ABOUT THE ARTIST
Aernout Mik was born in the Netherlands in 1962 and currently lives and works in Amsterdam. His work has been exhibited across Europe and the U.S., most recently in solo exhibitions at The Cleveland Museum of Art, Ohio; Herbert F. Johnson Museum of Art, New York; and Museum Pasio'n, Valladolid, Spain; and group exhibitions at the Louisiana Contemporary, Hemlebaek Denmark and 26th Sao Paulo Biennial. Mik received the Heinikenprize in Amsterdam in 2002.
Mik's practice straddles the boundaries between sculpture, performance, architecture, and video. He challenges the filmic notion that the action of the scene overshadows the acting and reacting of the cast. In Refraction, Mik uses more elaborate staging and a larger cast to address themes that have come to characterize his oeuvre: chaos, insecurity, violence, and indifference.
Aernout Mik: Refraction is part of the Three M Project, a series by the Hammer Museum, Los Angeles; the Museum of Contemporary Art, Chicago; and the New Museum of Contemporary Art, New York to commission, organize, and co-present new works of art. Generous support for the series has been provided by the Peter Norton Family Foundation and the American Center Foundation.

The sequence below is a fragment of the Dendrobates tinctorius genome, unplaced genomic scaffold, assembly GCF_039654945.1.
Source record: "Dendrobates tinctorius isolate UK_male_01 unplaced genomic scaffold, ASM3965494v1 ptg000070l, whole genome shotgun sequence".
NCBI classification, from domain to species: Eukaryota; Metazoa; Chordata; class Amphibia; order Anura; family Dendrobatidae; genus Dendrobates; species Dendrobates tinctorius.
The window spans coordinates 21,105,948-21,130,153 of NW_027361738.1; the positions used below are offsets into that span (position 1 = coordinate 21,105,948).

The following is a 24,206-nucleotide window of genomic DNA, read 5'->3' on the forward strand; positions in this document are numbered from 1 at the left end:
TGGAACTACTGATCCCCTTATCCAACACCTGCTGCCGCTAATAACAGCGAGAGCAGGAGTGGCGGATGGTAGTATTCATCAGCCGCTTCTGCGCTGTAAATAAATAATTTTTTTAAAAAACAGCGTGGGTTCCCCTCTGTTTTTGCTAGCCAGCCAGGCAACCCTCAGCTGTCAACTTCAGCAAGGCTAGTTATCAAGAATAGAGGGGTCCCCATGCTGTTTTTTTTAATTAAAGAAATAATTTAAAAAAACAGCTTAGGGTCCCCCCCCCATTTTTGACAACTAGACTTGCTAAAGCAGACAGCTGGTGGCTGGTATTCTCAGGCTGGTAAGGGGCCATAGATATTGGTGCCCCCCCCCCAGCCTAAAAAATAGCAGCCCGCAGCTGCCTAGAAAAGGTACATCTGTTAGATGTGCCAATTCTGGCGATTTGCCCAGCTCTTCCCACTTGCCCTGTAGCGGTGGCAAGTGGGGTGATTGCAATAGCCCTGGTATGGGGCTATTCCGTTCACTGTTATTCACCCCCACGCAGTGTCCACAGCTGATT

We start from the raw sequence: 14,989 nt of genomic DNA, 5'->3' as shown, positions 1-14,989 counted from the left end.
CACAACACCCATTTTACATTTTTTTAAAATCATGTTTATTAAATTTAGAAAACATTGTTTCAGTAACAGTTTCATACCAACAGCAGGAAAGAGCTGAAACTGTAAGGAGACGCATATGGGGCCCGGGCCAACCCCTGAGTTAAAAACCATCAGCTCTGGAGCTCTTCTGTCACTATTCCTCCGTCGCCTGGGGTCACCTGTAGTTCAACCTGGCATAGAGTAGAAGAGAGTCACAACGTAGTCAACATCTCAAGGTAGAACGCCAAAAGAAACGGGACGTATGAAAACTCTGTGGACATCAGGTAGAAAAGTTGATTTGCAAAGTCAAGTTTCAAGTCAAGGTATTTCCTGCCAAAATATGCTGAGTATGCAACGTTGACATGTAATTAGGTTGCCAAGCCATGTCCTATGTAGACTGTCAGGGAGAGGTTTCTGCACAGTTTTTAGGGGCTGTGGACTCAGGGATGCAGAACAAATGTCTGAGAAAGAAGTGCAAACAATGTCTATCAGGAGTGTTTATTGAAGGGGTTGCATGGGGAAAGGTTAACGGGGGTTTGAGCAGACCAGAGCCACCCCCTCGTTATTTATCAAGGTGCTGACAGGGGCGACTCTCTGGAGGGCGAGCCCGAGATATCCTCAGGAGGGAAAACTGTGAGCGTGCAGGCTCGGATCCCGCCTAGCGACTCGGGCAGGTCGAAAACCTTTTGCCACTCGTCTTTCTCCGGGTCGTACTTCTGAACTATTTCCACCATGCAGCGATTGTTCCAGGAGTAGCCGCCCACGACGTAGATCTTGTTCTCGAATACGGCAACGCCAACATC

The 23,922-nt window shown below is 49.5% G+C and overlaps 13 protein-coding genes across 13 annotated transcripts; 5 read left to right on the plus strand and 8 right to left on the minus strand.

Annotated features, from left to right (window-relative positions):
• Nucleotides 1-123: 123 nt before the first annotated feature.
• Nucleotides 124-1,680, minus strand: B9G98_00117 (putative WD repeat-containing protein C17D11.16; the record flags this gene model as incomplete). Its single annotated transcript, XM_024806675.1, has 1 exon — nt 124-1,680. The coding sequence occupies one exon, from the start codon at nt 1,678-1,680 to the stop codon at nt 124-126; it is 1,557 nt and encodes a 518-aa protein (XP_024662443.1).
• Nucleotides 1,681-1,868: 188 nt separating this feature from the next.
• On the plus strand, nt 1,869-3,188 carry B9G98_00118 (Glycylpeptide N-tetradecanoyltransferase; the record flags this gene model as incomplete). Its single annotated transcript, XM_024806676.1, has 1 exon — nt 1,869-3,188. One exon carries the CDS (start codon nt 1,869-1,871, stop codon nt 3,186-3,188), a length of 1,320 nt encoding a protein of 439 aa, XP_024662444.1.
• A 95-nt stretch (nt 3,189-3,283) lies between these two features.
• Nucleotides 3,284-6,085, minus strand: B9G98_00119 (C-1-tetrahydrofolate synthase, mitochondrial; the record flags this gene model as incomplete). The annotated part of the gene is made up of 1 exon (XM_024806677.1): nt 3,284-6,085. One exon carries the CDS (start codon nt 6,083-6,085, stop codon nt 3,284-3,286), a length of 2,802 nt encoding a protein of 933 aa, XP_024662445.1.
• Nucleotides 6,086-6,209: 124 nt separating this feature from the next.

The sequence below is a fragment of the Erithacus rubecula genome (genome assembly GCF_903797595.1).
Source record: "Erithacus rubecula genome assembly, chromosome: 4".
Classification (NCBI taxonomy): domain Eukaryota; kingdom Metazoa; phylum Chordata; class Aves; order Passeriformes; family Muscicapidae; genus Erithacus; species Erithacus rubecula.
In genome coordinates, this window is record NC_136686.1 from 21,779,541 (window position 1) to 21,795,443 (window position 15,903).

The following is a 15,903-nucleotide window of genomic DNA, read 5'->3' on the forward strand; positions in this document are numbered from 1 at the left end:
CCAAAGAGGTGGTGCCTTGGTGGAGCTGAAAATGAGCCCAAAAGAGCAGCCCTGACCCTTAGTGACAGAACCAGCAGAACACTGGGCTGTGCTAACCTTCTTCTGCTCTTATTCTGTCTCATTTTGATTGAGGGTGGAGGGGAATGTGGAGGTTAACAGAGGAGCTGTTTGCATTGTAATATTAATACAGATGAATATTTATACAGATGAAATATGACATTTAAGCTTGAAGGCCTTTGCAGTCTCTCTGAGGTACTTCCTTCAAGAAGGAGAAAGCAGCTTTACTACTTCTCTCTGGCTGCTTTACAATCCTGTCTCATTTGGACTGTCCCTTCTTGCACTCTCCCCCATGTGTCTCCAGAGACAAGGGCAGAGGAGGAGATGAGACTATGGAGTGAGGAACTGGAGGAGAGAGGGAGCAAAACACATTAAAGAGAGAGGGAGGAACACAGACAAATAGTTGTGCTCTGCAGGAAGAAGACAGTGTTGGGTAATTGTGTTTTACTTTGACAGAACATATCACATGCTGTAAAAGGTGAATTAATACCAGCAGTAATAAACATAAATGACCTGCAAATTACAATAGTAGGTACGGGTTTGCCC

Aernout Mik: Refraction also received support from the Mondriaan Foundation, Amsterdam, and The Consulate General of The Netherlands in New York.
A full-color, 64-page catalogue produced by the New Museum of Contemporary Art accompanies the exhibition Aernout Mik: Refraction. The catalogue features documentation of the artist’s previous work in addition to stills from Refraction. It includes a foreword by Lisa Phillips, Henry Luce III Director of the New Museum of Contemporary Art, New York; and texts by Dan Cameron, exhibition organizer and Senior Curator at Large at the New Museum of Contemporary Art, New York, and Andrea Inselmann, Curator of Contemporary Art at the Herbert F. John Museum of Art, Cornell University, Ithaca.
Image: Wolfgang Tillmans, I dont want to get over you, 2000. Chromogenic development print